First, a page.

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Cronyism Costumed As Compassion

Here’s a letter to the Wall Street Journal:

Michael Saltsman is correct: even those economists who support modest increases in the minimum wage largely oppose raising that wage to $15 per hour out of fear that such a huge rise would significantly reduce the employment prospects of low-skilled workers (“Joe Biden and the $15 Question,” Sept. 12).  Mr. Saltsman also predicts that “[t]hese prominent economists won’t deter unions from their quest to enact $15 wage floors around the county.”

Yes.  But the reason unions won’t be deterred in their quest is not that they disagree with economists’ prediction that a 107 percent hike in the minimum wage will price legions of low-skilled workers out of jobs.  Quite the opposite.  Unions want such a whopping increase in the minimum wage because they agree that it will destroy jobs for legions of low-skilled workers.  Because for many tasks a smaller number of skilled workers can substitute for a larger number of low-skilled workers, the greater is the number of low-skilled workers artificially priced out of jobs by the minimum wage, the greater is the artificial increase in demand for skilled unionized workers.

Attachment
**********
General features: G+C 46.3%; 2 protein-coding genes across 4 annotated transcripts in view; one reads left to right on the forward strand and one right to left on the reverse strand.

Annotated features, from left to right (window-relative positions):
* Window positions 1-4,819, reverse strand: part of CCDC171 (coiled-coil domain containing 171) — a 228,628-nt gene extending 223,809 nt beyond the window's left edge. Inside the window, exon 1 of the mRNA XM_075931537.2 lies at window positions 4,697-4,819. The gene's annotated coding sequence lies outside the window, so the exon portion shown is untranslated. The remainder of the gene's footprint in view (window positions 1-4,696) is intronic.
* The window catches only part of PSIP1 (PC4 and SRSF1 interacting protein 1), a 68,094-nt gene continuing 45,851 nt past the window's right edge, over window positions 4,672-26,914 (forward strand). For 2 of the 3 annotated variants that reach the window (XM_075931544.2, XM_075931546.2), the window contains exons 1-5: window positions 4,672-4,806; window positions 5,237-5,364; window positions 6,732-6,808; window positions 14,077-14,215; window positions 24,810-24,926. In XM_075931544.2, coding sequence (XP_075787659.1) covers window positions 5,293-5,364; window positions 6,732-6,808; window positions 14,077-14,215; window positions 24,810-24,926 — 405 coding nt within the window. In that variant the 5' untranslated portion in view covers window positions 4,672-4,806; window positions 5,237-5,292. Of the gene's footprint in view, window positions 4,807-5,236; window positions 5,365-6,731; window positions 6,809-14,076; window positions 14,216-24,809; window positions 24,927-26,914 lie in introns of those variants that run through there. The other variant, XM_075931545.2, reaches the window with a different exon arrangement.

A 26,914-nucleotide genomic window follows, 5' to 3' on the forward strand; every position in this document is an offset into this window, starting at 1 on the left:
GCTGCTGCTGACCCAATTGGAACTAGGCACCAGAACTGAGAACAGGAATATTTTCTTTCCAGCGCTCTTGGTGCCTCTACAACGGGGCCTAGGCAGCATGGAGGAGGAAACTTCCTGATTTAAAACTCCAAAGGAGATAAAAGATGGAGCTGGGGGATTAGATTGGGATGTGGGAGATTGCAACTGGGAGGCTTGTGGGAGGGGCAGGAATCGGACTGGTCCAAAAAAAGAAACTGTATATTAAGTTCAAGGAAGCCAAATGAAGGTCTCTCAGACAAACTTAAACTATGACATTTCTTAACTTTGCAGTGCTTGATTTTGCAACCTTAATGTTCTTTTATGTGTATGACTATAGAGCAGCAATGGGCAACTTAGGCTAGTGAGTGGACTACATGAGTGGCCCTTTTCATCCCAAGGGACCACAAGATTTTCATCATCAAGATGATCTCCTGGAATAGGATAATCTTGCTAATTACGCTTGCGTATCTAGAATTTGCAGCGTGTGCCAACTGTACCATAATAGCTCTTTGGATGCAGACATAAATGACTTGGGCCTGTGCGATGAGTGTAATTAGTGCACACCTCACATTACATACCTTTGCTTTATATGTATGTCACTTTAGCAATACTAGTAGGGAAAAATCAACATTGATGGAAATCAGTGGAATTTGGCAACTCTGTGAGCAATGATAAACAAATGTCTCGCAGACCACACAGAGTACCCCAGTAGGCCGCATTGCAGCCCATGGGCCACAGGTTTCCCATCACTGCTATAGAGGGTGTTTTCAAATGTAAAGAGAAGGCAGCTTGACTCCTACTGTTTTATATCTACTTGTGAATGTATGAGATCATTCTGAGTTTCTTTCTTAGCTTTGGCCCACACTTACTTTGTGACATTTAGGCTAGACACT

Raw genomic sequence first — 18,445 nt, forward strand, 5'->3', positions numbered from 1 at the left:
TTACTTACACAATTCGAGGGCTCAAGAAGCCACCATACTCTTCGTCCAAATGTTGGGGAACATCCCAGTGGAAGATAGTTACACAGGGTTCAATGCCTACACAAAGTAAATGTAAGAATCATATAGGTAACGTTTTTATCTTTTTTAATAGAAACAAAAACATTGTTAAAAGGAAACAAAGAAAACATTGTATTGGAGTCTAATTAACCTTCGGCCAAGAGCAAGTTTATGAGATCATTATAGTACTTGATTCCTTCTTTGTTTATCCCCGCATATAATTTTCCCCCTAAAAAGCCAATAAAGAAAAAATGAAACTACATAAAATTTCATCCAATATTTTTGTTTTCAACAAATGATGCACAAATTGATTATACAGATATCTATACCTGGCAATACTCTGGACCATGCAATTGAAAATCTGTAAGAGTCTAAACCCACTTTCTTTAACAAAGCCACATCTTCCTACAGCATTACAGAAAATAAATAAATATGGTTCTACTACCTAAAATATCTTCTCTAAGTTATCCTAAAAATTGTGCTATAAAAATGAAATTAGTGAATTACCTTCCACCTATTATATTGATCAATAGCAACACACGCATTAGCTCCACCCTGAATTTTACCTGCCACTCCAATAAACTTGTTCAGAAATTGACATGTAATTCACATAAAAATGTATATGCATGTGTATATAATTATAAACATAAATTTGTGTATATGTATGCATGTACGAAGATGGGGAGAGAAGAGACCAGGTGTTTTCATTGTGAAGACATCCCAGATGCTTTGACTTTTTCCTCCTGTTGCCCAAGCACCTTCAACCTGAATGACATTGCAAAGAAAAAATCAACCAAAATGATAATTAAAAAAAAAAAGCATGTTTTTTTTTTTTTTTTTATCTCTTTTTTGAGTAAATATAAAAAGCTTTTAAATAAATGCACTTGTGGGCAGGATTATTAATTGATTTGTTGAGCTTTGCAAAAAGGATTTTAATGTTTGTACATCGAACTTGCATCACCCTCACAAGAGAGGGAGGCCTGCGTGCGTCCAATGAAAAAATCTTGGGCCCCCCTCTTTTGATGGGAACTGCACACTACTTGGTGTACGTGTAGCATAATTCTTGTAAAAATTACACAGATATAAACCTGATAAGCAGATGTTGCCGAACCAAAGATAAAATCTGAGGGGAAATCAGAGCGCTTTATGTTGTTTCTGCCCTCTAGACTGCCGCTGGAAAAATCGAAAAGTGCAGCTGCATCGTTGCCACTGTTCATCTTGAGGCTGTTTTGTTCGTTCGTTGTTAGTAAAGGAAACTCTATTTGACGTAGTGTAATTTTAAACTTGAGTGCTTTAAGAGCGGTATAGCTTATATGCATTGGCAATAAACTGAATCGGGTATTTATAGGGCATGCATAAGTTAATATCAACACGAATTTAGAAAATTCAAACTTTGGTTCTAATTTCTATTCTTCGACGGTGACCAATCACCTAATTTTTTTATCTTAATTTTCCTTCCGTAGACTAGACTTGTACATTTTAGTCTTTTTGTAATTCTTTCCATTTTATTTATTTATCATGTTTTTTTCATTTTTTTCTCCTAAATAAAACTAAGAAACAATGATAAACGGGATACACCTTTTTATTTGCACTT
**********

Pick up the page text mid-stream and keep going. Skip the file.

Minimum-wage legislation, in short, is a manifestation of cronyism costumed as compassion.

Donald J. Boudreaux
Professor of Economics
Martha and Nelson Getchell Chair for the Study of Free Market Capitalism at the Mercatus Center
George Mason University
Fairfax, VA  22030

Unions are the bootleggers pushing the minimum wage; many academic economists (I report with embarrassment) are the Baptists.